Meat industry impact from eating-out closures in UK
According to AHDB, the UK eating-out market was worth £81.1bn in 2019 and estimates that this accounts for approximately 80% of all food service, with the remainder made up of channels such as food delivery and public procurement into schools and hospitals.
Of the total 2.5 billion eating out occasions, in the quarter, a significant number involved meat and processed meat meaning substantial volumes went through this channel.
Pork featured in a fifth of eating out occasions. Processed pork is particularly important here as the full English breakfast, sausage/bacon sandwiches and sausage rolls are the most popular pork dishes out-of-home. Pork sales rely heavily on pubs, sandwich retailers, coffee shops and fast food with 59% of occasions going through these channels during this time period. These channels will be impacted by coronavirus and despite home delivery still being an option, many big brands have decided to close.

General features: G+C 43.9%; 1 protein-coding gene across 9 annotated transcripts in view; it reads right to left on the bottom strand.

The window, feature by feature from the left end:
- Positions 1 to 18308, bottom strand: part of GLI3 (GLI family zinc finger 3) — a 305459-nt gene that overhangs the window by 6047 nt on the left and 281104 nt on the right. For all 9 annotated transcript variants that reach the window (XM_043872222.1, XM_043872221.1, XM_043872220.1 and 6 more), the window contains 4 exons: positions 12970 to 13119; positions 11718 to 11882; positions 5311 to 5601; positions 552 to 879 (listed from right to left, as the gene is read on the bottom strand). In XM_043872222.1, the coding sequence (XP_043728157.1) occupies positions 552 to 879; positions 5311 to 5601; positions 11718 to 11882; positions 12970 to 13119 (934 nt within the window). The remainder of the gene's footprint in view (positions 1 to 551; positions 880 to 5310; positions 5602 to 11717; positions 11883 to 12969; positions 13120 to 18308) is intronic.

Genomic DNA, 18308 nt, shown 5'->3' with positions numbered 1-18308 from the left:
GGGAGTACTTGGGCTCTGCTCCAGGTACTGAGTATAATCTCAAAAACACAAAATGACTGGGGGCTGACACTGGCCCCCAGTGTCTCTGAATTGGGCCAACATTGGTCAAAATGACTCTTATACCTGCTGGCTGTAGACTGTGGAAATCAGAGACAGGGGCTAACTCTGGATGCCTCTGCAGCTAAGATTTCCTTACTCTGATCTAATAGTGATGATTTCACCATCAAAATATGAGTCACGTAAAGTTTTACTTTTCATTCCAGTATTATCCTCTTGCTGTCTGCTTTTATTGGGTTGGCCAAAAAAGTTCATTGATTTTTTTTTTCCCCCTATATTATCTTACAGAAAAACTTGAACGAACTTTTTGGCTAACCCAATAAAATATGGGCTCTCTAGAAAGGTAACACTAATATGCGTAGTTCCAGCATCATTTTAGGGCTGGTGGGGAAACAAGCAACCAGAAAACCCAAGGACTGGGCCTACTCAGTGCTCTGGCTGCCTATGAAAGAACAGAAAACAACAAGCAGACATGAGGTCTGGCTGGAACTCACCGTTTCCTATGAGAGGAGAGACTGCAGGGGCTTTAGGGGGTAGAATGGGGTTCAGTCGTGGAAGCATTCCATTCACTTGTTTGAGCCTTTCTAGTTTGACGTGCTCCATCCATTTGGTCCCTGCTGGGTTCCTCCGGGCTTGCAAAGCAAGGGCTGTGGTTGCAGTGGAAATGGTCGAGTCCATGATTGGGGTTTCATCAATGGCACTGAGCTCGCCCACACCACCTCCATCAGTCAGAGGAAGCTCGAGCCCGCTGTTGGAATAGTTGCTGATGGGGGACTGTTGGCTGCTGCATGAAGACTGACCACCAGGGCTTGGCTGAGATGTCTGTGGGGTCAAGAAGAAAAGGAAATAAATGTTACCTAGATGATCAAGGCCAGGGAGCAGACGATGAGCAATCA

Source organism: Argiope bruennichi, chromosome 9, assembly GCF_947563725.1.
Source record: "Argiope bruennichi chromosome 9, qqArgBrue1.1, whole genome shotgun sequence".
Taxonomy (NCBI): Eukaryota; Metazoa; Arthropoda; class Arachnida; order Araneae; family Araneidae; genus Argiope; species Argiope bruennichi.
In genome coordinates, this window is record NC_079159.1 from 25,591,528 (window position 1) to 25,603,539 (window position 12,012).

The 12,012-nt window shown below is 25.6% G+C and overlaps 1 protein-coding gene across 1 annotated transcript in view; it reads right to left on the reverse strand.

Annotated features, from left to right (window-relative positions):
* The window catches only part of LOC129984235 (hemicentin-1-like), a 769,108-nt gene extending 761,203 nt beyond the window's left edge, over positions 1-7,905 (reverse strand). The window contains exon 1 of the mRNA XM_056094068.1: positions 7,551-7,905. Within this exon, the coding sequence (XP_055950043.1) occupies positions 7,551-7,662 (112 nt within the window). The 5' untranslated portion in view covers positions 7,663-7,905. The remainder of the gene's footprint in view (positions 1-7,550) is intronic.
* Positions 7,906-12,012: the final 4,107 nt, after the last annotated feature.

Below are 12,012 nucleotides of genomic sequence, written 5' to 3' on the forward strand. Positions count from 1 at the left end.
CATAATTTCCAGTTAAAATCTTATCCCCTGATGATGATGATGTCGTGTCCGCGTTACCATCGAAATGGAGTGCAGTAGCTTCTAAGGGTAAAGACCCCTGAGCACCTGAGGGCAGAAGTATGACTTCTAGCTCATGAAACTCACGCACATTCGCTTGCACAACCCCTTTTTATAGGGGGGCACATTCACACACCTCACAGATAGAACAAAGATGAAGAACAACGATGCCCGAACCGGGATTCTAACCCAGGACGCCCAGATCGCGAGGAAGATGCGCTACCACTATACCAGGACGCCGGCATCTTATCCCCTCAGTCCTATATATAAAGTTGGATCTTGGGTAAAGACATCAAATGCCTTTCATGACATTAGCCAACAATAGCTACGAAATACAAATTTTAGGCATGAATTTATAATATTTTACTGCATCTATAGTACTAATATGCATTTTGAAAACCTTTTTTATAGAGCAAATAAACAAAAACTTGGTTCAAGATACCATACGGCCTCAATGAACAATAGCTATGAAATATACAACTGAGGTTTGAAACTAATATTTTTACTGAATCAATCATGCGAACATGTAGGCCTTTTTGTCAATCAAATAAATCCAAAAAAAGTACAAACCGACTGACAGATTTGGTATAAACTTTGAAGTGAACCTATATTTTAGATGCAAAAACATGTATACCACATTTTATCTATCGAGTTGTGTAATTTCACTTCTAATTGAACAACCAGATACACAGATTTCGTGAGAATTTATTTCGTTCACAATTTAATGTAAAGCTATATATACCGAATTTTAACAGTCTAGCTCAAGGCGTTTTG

For beef, over half of occasions go through two channels; fast food and pubs. Both relying heavily on burger sales, the most popular beef dish out-of-home. McDonalds have closed all their restaurants, and they alone accounted for 80% of fast food burger occasions last year.
Although 15% of lamb volumes are through eating-out, lamb is present in only 2% of eating-out occasions. However, the good news for lamb is that the most popular dish, curry, will still be available through home delivery, with Indian cuisine being the third most favoured for home delivery (MCA, Delivery Market Report, 2018).
If establishments want to continue with home delivery this is an option. A recent study highlights that over half of the adult population have either already had, or are planning to get a delivery during the coronavirus pandemic (18 March 2020). Some local independents have decided to do this independently using staff that would have previously served to now deliver food. In addition, third party delivery services such as Deliveroo and UberEats have seen brands such as McDonalds suspend partnerships due to closing. This gives more opportunity to support independent restaurants.
For establishments, and their suppliers, that cannot continue to trade we have seen moves to redirect supply. Whether that be to other parts of the food chain such as retailers, or directly to consumers. For instance, some restaurants have transformed its UK stores into mini-supermarkets or plan to launch a delivery service.
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